• The Nineteenth Sermon (Heb 9:27–28 )
  • The Twentieth Sermon (Rev 2:7, 11, 17, 26–28; 3:5, 12, 21)
  • The Twenty-first Sermon (Rev 7:13–17)
  • The Twenty-second Sermon (Gen 24:2, 7)
  • The Twenty-third Sermon (Gen 35:16–20)
  • The Twenty-fourth Sermon (Ps 126:5–6)
  • The Twenty-fifth Sermon (Hos 2:19–20)
  • The Twenty-sixth Sermon (Sir 26:22–23)
  • The Twenty-seventh Sermon (John 11:25–26)
  • The Twenty-eighth Sermon (Rom 8:31–34)
  • The Twenty-ninth Sermon (2 Cor 5:1–10)

Allow me to note some of the most fascinating contents:

  • Annunciation is also titled "Conception of Christ" (Contents, refers readers to Volume I, 262)
  • A notable sermon "On the Day of St. Michael" on Matthew 18:1-11 (131)
  • The explanation of Part Four: "Appendage of beautiful and selected passages from the Old and New Testament that otherwise and usually were presented and explained in mid-week sermons, especially directed towards the purpose that we may get to know God's love and Christ's merits, and may blessedly receive them in the inward man" (sub-title page)
  • The Twenty-sixth Sermon, notable for being a Lutheran sermon on Sirach 26:22-23 already, gives the origin of Christian wedding sermons: "Finally, such wedding sermons were sanctified by God's Church. For it cannot be denied that ca. 170 AD this praiseworthy practice was introduced into the Christian Church, that the bridal couple was led to church, upon previous instruction from God's Word. They then in the presence of God, with the holy angels and attending Christians as witnesses, were married with the nuptial blessing" (352).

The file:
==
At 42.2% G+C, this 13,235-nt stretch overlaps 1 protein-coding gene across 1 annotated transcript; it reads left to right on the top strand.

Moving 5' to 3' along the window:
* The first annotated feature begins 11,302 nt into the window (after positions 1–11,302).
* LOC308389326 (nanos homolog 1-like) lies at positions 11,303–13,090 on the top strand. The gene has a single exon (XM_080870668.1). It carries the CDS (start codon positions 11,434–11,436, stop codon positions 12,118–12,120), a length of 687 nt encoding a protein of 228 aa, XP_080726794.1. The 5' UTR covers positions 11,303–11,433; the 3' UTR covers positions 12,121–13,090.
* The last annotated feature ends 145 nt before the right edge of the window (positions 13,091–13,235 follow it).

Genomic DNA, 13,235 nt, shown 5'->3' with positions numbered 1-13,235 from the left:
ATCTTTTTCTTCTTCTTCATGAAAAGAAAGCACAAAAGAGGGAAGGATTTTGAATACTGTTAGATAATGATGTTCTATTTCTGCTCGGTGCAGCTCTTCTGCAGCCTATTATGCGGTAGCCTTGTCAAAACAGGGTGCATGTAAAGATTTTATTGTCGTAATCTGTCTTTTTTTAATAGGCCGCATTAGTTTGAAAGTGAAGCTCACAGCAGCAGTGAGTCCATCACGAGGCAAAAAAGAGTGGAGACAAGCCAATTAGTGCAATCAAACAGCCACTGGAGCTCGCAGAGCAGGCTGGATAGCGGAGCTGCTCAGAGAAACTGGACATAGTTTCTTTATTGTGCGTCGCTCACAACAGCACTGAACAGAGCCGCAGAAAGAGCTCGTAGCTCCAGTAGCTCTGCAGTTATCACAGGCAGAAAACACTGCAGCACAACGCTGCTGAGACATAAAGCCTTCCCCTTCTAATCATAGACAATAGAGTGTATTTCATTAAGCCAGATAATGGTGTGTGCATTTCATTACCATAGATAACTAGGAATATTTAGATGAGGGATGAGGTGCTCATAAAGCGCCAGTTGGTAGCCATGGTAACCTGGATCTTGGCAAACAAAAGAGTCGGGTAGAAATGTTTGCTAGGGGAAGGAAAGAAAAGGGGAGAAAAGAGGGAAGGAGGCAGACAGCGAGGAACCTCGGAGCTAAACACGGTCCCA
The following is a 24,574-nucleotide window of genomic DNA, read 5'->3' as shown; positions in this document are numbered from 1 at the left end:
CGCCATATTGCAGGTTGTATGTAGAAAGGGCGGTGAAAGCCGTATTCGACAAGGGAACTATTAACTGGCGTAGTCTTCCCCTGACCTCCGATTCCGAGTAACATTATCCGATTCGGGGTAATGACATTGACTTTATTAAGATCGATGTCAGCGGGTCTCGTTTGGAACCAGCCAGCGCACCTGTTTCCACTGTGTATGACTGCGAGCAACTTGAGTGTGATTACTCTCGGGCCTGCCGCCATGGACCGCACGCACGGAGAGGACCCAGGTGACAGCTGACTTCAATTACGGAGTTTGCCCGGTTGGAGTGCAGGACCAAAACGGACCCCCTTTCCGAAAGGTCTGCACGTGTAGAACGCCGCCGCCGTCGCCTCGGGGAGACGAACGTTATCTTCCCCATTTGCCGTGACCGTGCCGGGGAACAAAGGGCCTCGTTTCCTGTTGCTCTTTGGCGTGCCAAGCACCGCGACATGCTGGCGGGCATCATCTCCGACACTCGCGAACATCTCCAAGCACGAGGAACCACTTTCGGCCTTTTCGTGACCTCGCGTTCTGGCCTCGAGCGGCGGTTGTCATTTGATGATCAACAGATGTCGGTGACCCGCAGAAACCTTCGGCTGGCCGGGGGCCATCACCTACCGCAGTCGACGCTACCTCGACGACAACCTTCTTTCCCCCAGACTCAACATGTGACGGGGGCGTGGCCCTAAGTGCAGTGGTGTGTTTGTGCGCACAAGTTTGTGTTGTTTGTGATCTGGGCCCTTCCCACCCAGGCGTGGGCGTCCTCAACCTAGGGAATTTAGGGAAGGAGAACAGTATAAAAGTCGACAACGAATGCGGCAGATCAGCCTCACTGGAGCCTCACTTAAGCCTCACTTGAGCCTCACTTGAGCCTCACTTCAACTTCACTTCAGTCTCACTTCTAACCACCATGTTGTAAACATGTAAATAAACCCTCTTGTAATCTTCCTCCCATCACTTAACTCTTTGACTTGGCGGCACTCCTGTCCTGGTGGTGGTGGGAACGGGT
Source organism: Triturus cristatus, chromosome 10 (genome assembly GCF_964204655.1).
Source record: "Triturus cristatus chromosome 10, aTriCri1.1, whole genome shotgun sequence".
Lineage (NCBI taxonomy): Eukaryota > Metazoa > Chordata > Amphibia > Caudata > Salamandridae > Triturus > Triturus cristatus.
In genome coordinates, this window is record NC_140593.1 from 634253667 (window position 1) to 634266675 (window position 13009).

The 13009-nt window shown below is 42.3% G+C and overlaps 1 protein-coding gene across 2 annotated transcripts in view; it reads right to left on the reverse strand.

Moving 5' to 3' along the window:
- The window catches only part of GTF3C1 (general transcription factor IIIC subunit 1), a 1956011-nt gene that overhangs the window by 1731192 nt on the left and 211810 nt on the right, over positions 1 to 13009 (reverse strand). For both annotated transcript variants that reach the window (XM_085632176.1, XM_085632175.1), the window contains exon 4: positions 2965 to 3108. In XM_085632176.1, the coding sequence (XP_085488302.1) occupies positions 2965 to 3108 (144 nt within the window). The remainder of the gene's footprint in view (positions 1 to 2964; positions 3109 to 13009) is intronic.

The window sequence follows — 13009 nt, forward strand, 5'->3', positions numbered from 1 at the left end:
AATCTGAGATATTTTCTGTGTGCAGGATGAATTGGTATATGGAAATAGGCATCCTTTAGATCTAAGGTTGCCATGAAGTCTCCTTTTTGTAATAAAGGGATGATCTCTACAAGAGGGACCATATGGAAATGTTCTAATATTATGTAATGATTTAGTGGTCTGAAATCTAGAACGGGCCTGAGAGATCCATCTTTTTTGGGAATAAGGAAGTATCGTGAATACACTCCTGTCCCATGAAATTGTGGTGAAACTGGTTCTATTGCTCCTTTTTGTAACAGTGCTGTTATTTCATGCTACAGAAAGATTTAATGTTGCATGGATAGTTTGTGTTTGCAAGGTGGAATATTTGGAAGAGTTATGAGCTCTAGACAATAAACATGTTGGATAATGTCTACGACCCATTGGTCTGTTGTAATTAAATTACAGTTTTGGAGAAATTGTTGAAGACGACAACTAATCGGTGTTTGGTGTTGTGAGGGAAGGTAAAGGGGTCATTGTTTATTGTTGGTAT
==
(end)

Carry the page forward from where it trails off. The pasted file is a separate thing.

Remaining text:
Did you know that last tidbit? I didn't. That paragraph alone should make it worth your purchase (and sharing in future premarital counseling and wedding sermons).

Did Rev. Dr. Hohle also translate part 2? I would be interested in seeing his translation someday.

Prioritize both of these volumes on your wish list and in your continuing ed budget!

The Rev. Paul J Cain is Pastor of Immanuel Lutheran Church, Sheridan, Wyoming, Headmaster of Martin Luther Grammar School, Yellowstone Circuit Visitor (LCMS Wyoming District), a permanent member of the Board of Directors of The Consortium for Classical and Lutheran Education, Wyoming District Worship Chairman, and Editor of QBR.

View article...